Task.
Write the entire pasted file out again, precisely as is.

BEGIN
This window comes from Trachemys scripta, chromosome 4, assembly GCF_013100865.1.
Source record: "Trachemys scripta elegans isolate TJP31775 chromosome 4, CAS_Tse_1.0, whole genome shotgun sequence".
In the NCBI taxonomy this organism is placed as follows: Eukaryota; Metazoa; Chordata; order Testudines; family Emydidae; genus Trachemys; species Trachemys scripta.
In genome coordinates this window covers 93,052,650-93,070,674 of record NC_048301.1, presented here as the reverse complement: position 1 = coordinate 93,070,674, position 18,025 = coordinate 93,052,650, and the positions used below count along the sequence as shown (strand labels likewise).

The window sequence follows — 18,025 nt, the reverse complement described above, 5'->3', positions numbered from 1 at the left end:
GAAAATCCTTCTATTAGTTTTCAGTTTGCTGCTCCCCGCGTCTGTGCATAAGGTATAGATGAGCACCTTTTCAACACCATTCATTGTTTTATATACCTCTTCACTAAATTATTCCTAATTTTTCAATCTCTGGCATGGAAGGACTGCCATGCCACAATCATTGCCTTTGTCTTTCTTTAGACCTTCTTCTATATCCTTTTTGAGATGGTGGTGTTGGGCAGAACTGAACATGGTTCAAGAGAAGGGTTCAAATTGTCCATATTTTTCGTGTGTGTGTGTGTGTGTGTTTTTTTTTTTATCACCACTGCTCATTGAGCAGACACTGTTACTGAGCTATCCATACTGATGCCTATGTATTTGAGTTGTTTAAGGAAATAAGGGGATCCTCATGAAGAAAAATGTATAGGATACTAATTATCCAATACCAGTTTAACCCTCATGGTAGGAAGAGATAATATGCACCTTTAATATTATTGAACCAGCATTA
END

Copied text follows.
This window comes from Trachemys scripta, chromosome 4, assembly GCF_013100865.1.
Source record: "Trachemys scripta elegans isolate TJP31775 chromosome 4, CAS_Tse_1.0, whole genome shotgun sequence".
In the NCBI taxonomy this organism is placed as follows: Eukaryota; Metazoa; Chordata; order Testudines; family Emydidae; genus Trachemys; species Trachemys scripta.
In genome coordinates this window covers 93,052,650-93,070,674 of record NC_048301.1, presented here as the reverse complement: position 1 = coordinate 93,070,674, position 18,025 = coordinate 93,052,650, and the positions used below count along the sequence as shown (strand labels likewise).

The window sequence follows — 18,025 nt, the reverse complement described above, 5'->3', positions numbered from 1 at the left end:
GAAAATCCTTCTATTAGTTTTCAGTTTGCTGCTCCCCGCGTCTGTGCATAAGGTATAGATGAGCACCTTTTCAACACCATTCATTGTTTTATATACCTCTTCACTAAATTATTCCTAATTTTTCAATCTCTGGCATGGAAGGACTGCCATGCCACAATCATTGCCTTTGTCTTTCTTTAGACCTTCTTCTATATCCTTTTTGAGATGGTGGTGTTGGGCAGAACTGAACATGGTTCAAGAGAAGGGTTCAAATTGTCCATATTTTTCGTGTGTGTGTGTGTGTGTGTTTTTTTTTTTATCACCACTGCTCATTGAGCAGACACTGTTACTGAGCTATCCATACTGATGCCTATGTATTTGAGTTGTTTAAGGAAATAAGGGGATCCTCATGAAGAAAAATGTATAGGATACTAATTATCCAATACCAGTTTAACCCTCATGGTAGGAAGAGATAATATGCACCTTTAATATTATTGAACCAGCATTA